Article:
Demons 2 (1986, Dir. Lamberto Bava)
Now this is where things took a turn. Right before I started school (yep, I was maybe 5), I would go to the video store with my dad and he would let me pick a few movies every weekend. I naturally hung out in the horror section and due to some very loose supervision at night and the fact that the VHS tapes at our video store were packaged in clear cases instead of their original boxes, I got away with renting and watching some rather intense titles. I remembered picking movies that had the scariest cover art, and with Demons 2 boasting a more overtly unsettling (though notably busier) design than its predecessor, I actually caught this film before I ever saw Bava’s original. Let’s just say that I was definitely not ready for it. From oozing limbs to outrageous dog-to-demon transformations, Demons 2 was the first outright gore-fest I was ever witness to and it definitely gave me a few sleepless nights. Still, it somehow only served to reinforce my love for the thrill of being scared and I thus made it a regular mission as a kid to keep upping the ante with each new movie I discovered–mostly during my weekends at Dad’s, that is.
Freddy’s Dead: The Final Nightmare (1991, Dir. Rachel Talalay)
By the time I saw Freddy’s Dead: The Final Nightmare in the mid-’90s at a friend’s house, I had a pretty good idea of who Freddy Krueger was: one of the most famous boogeymen in horror who stalked victims in their dreams while sporting a killer glove, dusty hat, and that sweater. He was arguably the most well-known horror villain in pop culture at the time, but given my preoccupation with “mini monster” movies like Gremlins, Critters, and Ghoulies at that age, I just hadn’t quite made my way over to the Nightmare films up to that point. Still, while Freddy’s Dead was not the most representative of the franchise, I fell in love with the series then and there. The film’s outlandish death scenes and Englund’s maniacal performance punctuated with biting humor and those killer one-liners gave me a whole new appreciation for the power of a great, iconic villain. I soon caught up on the other five films in the series (New Nightmare had not been released on home video just yet), and A Nightmare on Elm Street fast became one of my favorite horror franchises.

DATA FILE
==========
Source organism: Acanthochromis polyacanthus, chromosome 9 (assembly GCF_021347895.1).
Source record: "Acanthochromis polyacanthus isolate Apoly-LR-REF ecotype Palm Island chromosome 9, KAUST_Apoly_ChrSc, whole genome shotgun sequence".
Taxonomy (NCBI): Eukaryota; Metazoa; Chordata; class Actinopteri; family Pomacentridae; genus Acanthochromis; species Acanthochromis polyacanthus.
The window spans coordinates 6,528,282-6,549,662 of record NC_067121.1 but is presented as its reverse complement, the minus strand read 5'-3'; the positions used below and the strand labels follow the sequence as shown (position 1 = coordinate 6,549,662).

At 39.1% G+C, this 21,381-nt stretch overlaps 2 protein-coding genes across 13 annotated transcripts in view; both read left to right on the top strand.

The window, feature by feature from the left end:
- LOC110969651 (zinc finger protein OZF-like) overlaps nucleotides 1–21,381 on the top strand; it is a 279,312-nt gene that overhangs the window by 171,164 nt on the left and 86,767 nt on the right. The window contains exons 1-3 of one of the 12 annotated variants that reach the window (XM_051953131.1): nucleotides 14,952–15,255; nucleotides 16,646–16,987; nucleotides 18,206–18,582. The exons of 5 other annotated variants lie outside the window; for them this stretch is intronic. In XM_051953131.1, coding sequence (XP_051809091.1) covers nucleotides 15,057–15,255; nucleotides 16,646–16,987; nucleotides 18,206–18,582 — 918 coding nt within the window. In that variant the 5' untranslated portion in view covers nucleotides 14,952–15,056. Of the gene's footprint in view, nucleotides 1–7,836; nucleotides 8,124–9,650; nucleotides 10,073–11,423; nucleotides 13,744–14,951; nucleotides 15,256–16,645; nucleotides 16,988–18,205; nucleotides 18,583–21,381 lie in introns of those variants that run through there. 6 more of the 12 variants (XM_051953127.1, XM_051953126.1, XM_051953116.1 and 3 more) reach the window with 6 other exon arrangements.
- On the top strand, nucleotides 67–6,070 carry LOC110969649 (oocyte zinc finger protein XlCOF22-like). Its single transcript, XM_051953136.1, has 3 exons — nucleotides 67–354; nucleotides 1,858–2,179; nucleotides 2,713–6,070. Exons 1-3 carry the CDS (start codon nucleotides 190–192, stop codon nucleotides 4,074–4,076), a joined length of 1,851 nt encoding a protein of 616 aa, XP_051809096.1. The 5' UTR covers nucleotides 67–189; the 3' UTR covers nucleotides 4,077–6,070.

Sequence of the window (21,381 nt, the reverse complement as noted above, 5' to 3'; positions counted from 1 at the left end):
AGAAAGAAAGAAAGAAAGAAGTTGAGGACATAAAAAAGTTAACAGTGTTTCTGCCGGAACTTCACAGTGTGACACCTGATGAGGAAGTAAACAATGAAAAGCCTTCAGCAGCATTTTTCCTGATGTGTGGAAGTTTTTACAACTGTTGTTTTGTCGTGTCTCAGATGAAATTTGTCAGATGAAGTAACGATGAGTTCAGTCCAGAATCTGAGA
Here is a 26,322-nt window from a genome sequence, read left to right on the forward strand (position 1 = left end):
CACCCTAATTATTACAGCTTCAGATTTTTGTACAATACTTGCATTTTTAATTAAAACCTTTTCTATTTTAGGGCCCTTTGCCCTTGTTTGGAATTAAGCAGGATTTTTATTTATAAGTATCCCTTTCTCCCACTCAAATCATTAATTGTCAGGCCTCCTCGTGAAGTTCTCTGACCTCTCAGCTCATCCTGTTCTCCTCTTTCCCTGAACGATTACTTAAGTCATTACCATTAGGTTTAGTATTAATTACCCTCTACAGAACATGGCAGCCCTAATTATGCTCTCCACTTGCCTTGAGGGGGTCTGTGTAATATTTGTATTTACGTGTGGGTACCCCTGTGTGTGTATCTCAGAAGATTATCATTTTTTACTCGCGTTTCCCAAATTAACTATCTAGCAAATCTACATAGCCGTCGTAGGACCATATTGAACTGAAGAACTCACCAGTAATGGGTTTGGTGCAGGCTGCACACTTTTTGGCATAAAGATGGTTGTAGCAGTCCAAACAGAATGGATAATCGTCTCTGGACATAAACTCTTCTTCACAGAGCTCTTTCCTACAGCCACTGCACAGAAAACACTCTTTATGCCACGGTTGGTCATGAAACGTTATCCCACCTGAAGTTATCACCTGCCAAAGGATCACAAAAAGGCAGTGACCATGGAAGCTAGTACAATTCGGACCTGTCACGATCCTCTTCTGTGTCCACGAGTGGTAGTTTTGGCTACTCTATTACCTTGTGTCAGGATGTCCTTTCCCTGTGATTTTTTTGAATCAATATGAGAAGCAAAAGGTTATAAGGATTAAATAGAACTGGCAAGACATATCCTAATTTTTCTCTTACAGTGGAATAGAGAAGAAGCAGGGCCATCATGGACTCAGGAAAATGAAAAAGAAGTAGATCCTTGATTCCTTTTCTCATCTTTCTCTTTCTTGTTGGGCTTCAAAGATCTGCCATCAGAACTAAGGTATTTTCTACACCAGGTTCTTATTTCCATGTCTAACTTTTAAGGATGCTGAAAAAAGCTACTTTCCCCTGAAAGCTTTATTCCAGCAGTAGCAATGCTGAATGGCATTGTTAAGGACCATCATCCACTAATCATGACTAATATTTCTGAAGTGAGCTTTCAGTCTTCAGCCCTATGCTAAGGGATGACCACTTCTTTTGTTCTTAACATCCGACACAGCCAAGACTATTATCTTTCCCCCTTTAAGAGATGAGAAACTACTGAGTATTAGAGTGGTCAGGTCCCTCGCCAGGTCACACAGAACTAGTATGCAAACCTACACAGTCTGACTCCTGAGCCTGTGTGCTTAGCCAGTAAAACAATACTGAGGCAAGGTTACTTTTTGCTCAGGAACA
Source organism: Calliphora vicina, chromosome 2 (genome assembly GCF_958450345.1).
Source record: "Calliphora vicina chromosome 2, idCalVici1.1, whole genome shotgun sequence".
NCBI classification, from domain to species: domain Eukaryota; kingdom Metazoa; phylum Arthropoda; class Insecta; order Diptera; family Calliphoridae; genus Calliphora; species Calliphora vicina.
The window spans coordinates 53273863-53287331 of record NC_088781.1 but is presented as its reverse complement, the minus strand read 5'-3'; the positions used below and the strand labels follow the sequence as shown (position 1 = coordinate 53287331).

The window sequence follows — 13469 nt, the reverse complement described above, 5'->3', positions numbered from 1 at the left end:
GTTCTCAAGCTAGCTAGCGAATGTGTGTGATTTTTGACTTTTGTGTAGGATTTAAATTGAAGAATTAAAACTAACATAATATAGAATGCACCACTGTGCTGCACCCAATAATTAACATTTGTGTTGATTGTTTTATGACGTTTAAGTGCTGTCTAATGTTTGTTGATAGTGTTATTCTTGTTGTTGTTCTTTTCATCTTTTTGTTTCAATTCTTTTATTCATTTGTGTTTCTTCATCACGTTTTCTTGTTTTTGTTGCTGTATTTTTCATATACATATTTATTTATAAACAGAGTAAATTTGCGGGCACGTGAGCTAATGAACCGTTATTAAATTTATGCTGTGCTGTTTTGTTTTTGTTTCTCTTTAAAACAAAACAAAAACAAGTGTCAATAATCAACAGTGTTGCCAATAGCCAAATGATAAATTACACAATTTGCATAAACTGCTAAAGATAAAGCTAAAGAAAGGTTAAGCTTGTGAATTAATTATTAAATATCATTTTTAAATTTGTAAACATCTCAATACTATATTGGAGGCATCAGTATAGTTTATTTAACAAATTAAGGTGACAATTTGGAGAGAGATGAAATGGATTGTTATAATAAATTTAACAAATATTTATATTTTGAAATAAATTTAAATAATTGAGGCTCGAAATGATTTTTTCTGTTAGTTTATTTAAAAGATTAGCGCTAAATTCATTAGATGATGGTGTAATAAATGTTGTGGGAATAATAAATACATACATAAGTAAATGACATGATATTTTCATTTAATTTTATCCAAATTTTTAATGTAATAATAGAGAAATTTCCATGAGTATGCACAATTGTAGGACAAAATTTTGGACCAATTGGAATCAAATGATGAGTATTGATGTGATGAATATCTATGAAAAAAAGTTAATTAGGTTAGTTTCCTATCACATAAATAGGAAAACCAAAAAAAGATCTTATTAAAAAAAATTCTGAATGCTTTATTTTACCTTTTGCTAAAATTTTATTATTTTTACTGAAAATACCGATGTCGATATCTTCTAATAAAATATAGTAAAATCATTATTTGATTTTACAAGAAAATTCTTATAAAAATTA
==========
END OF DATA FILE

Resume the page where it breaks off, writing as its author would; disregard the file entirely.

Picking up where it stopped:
Scream (1996, Dir. Wes Craven)
This was where my love of horror really took a pivotal turn. As a preteen with a strong penchant for sarcasm and a love for twist endings in stories, Scream was both a breath of fresh air and a wonderful retrospective of sorts for me when I caught it on home video in ’97. Given that my family and friends who typically didn’t love horror films really dug Scream, it notably made me excited for the possibility that horror might again become something universal that I could share with others I knew without being labeled a blood-and-guts-obsessed weirdo. Most of all though, Scream solidified my love for the slasher and Sidney Prescott quickly became my favorite final girl ever. I loved how Neve Campbell brought Kevin Williamson’s sharply-written lead to life, and Sidney also became something of an empowering figure for me at the time–particularly as an admittedly effeminate young outcast who tended to gravitate towards strong female characters in film and TV. Needless to say, my love for the genre became far more unabashed after I encountered Craven’s modern classic, and the film and its sequels have since held a very special place in my heart as my favorite horror franchise.